Not all homeowner policies are the same

Even if cryptocurrency is generally property, the insurance analysis doesn't end there, as not all properties are treated equally under a homeowner's policy. For example, personal property loss coverage often has a $ 200 sub-limit for "money, banknotes, gold bars, gold, and (other precious metals), coins, medals, banknotes, prepaid cards, and smart cards." Likewise, a homeowner's policy may have a sub-limit of $ 1,500 for "securities, accounts, certificates, letters of credit, banknotes other than banknotes". . . Tickets and stamps. "When considering these general sub-limits, is it more appropriate to apply the $ 200 limit for money or the $ 1,500 limit for securities? At least for some cryptocurrencies like Bitcoin, an analogy to money seems more appropriate, as Bitcoin is specifically an alternative to the traditional currency. Given that a person owns Bitcoin, security doesn't make sense. When you think of someone who owns a security, such as a stake in Acme Corp., comparisons with Bitcoin are thin .

In addition to the question of whether the cryptocurrency is generic property, money, or security, there is another fundamental issue to consider in a homeowner's policy. The insurance agreement in many homeowner policies states that personal property is insured against "direct physical loss of the described property", such as vandalism or theft. Since cryptocurrency is a virtual currency, there is nothing that can be physically lost or destroyed. What is lost or destroyed is the property record or the "key" to prove ownership of the currency. Cash can be burdened with fire – not for a currency that never physically exists. A policyholder would have a hard time explaining how the simple meaning of "direct physical loss" is met when the virtual currency is stolen.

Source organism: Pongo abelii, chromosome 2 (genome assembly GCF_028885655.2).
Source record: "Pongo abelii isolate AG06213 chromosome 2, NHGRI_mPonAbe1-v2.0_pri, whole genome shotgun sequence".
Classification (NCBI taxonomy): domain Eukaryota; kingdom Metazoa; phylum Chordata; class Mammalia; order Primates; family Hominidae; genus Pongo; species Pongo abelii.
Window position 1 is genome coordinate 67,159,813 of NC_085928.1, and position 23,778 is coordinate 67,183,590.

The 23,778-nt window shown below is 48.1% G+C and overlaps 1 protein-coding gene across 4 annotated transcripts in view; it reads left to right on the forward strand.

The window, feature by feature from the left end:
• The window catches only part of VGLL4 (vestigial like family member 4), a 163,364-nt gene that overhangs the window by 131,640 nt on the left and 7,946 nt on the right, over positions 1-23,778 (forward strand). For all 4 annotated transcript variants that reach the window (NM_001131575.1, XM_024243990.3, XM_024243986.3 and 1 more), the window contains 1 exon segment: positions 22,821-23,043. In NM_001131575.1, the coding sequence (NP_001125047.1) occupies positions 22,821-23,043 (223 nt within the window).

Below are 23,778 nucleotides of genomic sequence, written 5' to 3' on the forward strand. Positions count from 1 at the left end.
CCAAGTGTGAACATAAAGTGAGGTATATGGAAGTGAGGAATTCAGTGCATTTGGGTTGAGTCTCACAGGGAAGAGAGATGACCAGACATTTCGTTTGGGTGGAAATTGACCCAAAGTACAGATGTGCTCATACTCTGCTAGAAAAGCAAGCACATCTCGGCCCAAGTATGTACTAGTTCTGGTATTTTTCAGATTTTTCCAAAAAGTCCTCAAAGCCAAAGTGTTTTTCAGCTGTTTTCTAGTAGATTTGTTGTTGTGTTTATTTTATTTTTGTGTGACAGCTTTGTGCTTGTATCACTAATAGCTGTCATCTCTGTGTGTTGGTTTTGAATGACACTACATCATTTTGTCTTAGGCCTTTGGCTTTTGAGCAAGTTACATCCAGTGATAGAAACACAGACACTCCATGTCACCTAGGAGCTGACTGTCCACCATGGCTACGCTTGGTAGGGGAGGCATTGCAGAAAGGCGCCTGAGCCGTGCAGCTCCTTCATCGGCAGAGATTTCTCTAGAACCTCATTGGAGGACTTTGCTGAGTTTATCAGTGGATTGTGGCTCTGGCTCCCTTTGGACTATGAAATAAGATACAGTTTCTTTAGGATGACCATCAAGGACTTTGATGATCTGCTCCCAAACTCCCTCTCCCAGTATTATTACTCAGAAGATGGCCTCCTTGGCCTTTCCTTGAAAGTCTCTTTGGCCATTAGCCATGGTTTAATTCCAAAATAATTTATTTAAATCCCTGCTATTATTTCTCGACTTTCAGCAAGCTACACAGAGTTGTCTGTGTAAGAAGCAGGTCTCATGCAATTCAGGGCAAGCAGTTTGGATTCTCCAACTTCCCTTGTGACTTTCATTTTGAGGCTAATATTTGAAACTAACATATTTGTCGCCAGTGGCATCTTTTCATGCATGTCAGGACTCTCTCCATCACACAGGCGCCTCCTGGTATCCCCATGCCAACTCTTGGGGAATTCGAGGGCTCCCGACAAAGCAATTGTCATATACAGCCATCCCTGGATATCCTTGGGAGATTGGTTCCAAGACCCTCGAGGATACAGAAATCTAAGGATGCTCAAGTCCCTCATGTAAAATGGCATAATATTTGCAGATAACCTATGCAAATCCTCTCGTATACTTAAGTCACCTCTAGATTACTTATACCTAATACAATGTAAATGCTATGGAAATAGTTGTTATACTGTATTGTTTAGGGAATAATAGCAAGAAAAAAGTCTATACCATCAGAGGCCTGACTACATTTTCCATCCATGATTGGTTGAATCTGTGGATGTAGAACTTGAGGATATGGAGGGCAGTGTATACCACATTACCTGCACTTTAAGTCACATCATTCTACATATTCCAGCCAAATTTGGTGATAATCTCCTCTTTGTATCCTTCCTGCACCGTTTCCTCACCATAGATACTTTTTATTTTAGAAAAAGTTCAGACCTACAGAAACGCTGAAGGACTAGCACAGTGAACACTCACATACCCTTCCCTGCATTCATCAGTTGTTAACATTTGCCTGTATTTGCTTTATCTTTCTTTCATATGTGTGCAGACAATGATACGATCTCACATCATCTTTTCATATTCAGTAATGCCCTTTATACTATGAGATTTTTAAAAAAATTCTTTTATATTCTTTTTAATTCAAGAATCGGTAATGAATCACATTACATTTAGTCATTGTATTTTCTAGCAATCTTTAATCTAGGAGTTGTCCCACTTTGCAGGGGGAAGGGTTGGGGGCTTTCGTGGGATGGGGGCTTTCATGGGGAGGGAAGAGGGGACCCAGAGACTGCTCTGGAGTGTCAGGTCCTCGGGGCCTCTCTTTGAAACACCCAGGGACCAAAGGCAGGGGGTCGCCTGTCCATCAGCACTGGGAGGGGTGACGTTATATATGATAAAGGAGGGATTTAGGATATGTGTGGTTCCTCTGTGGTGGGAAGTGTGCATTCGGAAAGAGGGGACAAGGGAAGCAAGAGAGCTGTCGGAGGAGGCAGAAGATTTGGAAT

Some warnings are required for this discussion. First, not all homeowner policies are the same. The terms of each policy apply. So a general discussion about homeowners policy is just that – general. For example, some guidelines treat money and securities equally, which could change or eliminate the need for the above analysis.

Is cryptocurrency considered property?

Second, individuals should not take too much comfort in deciding on cryptocurrency as a property under a homeowner's policy. In Kimmelman's decision against Wayne Insurance Group from an Ohio lawsuit, the court ruled that cryptocurrency is generic property and not money, and the policy's $ 200 sub-limit did not apply. It remains to be seen whether this decision is convincing in other courts, but there are reasons why this should not be the case. The Ohio court has not provided a detailed analysis of the problems, which limits its usefulness. For example, there is no discussion of whether the policy's applications should apply to electronic funds or securities. It is also the policy language that was designed in 1999, years before the invention of cryptocurrencies. Newer policy languages ​​may not be the same. Finally, the court relied heavily on the above-mentioned IRS guidelines that treat cryptocurrencies as property. However, these IRS guidelines also state that cryptocurrency is treated as property "for income tax purposes". While the IRS guidelines on taxation are convincing, these guidelines should not affect how insurance contracts should be interpreted.